The gas permeable element 55 shown in FIGS. 1, 6 b, and 10 is hydrophobic, either as formed, or due to post formation treatment or modification. Suitable electrode covers and gas permeable elements comprise, for example, polypropylene, or more preferably, polyethylene (e.g., polytetrafluoroethylene (PTFE)) membranes, and are commercially available.

The electrode cover 57 can include additional elements or components, or, more preferably, additional elements or components can be placed in contact with the cover 57, e.g., as shown in FIGS. 1 and 10.

For example, in some embodiments an insulator element such as at least one non-conductive layer or film, e.g., a polyester, plastic, or other suitable polymeric film, preferably an adhesive-backed or thermally sealable film (suitable films are commercially available, and are known to the skilled artisan), is interposed between the lower surface of the electrode cover 57 and the upper surface of conductive traces 58. Illustratively, using FIGS. 1, 2, 6 b, 10 and 11 for reference, an insulator element 57 a comprising a film having adhesive on both sides and a cut out area to be located over the non-contact pad ends of the electrodes 51 and 52 (e.g., to form the side walls of the electrode chamber 54 while keeping the gas permeable element 55 uncovered) can be adhesively mounted to the lower surface of the electrode cover 57, as well as the upper surfaces of conductive traces 58 and the support member 15. The portion of the electrode cover 57 not blocked by the insulator element 57 a provides the gas permeable element 55, while covering the ends of the electrodes and sealing the electrode chamber 54. The insulator element minimizes or prevents the loss or degradation of signal caused by unwanted electrical pathways from one electrode to another. With respect to devices including a heater (e.g., as shown in FIG. 10), in addition to reducing heat loss and/or spreading the heat evenly, in some embodiments, the insulator element electrically isolates the heater from the electrode chamber.

FIG. 10 also shows an optional retaining element 57 b (that can comprise a film, preferably an adhesive-backed or-thermally sealable film, that can be similar or identical to insulator element 57 a as described above; suitable films are commercially available, and are known to the skilled artisan) mounted to the upper surface of the electrode cover 57. In some embodiments, the use of a retaining element keeps the electrode cover in a desired position and/or location. Alternatively, or additionally, the retaining element can keep the electrode cover, especially the gas permeable element, substantially flat.

The electrode chamber 54 (also shown in cross-sectional views in FIGS. 4 a, and 4 b) contains the enzyme and an electrolyte (for conductivity) therein. If desired, the electrode chamber can further comprise a nonconductive cup sealed to the electrode cover 57 and around the ends of the working and reference electrodes. Alternatively, or additionally, the support member or the bottom section of the housing can include or provide a depression such as a groove, cutout, or cavity having the ends of the electrodes arranged therein, such that the electrode cover 57 comprising gas permeable element 55 can be sealed over the depression to provide the electrode chamber. Illustratively, FIGS. 4 a and 4 b show a depression in a portion of housing section 10 b, wherein support member 15 comprises a flexible film that generally follows the contours of the depression and forms a portion of the electrode chamber 54. However, the depression is not required, and the embodiment illustrated in FIG. 6 b does not include such a depression. In all of these embodiments, the electrode chamber is sealed such that oxygen can enter the chamber, but bacteria and components of the biological fluid, e.g., platelets, white blood cells, red blood cells, and molecular components of plasma, do not enter the electrode chamber.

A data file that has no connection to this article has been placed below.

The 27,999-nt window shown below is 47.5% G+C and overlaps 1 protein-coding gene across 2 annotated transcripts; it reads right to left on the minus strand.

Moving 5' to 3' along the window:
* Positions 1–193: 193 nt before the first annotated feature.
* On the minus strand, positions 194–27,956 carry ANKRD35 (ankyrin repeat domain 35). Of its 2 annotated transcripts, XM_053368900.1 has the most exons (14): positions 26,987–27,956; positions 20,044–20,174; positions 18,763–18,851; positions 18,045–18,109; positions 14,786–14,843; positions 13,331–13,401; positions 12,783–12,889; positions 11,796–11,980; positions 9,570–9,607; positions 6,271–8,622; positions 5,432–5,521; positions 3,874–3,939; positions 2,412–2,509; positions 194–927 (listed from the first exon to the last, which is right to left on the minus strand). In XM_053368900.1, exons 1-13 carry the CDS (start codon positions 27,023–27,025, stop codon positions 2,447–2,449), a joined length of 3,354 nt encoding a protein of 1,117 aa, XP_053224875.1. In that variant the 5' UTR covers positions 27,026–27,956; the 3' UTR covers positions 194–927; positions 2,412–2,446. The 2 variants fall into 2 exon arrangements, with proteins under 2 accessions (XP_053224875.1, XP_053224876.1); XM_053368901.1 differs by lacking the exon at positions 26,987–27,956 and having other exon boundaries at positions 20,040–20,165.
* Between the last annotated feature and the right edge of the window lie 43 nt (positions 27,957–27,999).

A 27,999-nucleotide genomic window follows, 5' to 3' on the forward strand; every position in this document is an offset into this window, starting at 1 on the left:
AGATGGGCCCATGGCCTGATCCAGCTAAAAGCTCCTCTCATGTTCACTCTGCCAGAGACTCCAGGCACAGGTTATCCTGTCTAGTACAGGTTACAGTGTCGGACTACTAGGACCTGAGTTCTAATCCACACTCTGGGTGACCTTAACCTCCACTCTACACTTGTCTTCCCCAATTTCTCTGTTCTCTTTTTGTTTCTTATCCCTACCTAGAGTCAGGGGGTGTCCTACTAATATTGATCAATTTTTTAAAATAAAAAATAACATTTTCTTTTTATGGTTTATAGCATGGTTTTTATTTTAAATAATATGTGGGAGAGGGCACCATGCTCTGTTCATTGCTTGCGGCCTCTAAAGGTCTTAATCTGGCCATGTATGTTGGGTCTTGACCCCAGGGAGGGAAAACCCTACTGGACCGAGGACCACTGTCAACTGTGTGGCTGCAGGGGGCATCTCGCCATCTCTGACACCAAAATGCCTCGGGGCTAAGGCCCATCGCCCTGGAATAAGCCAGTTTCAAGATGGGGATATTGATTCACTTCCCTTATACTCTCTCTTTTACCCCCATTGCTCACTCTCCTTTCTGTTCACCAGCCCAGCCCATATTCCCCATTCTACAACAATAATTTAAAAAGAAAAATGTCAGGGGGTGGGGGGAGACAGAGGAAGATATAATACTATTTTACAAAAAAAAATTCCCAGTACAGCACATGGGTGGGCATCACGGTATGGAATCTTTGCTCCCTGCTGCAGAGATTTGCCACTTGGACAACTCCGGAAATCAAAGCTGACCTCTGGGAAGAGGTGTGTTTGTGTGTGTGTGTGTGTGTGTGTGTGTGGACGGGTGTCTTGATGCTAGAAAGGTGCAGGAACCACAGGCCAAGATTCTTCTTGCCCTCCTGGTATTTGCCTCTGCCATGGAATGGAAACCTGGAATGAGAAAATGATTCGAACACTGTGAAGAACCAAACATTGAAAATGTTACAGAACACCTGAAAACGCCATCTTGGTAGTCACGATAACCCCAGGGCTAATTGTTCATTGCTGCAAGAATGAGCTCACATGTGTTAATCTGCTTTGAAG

Since the electrode cover 57 allows oxygen to pass therethrough, but is essentially impermeable to bacteria and the components of the biological fluid, the oxygen diffusing through the cover will contact the enzyme essentially free of interfering material or interfering substances.

The enzyme (preferably laccase) is free to migrate in the electrolyte and contact the electrodes. In some embodiments, the enzyme is applied to the working electrode during the assembly of the analysis device. The electrolyte, that can comprise a liquid, a gel, or a sol-gel matrix, includes a buffer solution, preferably containing a source of chloride and sodium ions. Suitable buffer solutions include, but are not limited to, buffered saline (e.g., borate-, acetate-, and phosphate-buffered saline), and Good's buffer (e.g., MES). The electrolyte can also include detergents, such as, but not limited to, Tween, and Triton, as well as organic compounds such as N,N′-dimethyl formamide.

The biosensor 50 (FIGS. 1 and 10) can be disposed in a biological fluid analysis housing in a variety of suitable arrangements and/or orientations. For example, the biosensor 50 can be directly mounted to the biological fluid analysis device housing, e.g., at region 48 in housing section 10 b in FIGS. 6 c and 6 d. Typically, however, the biosensor is mounted to a support member 15 as shown in FIGS. 1, 2, 6 b, 10 and 11. In an embodiment, support member 15, that is preferably planar, comprises a nonconductive or insulative element such as a film and/or a circuit board card such as a glass (including fiberglass) or polymeric (e.g., plastic) substrate. The support member 15 can be similar or identical to the insulator element 57 a. The support member can comprise a laminate or composite, e.g., a film adhered to a plastic element. In addition to glass, suitable materials include, for example, phenolic materials, and thermoplastics such as polycarbonates, polyesters, polyvinyl chloride, polyurethanes, polyethers, polyamides, polyimides, and copolymers of these materials. Suitable support members are commercially available, and are known to the skilled artisan.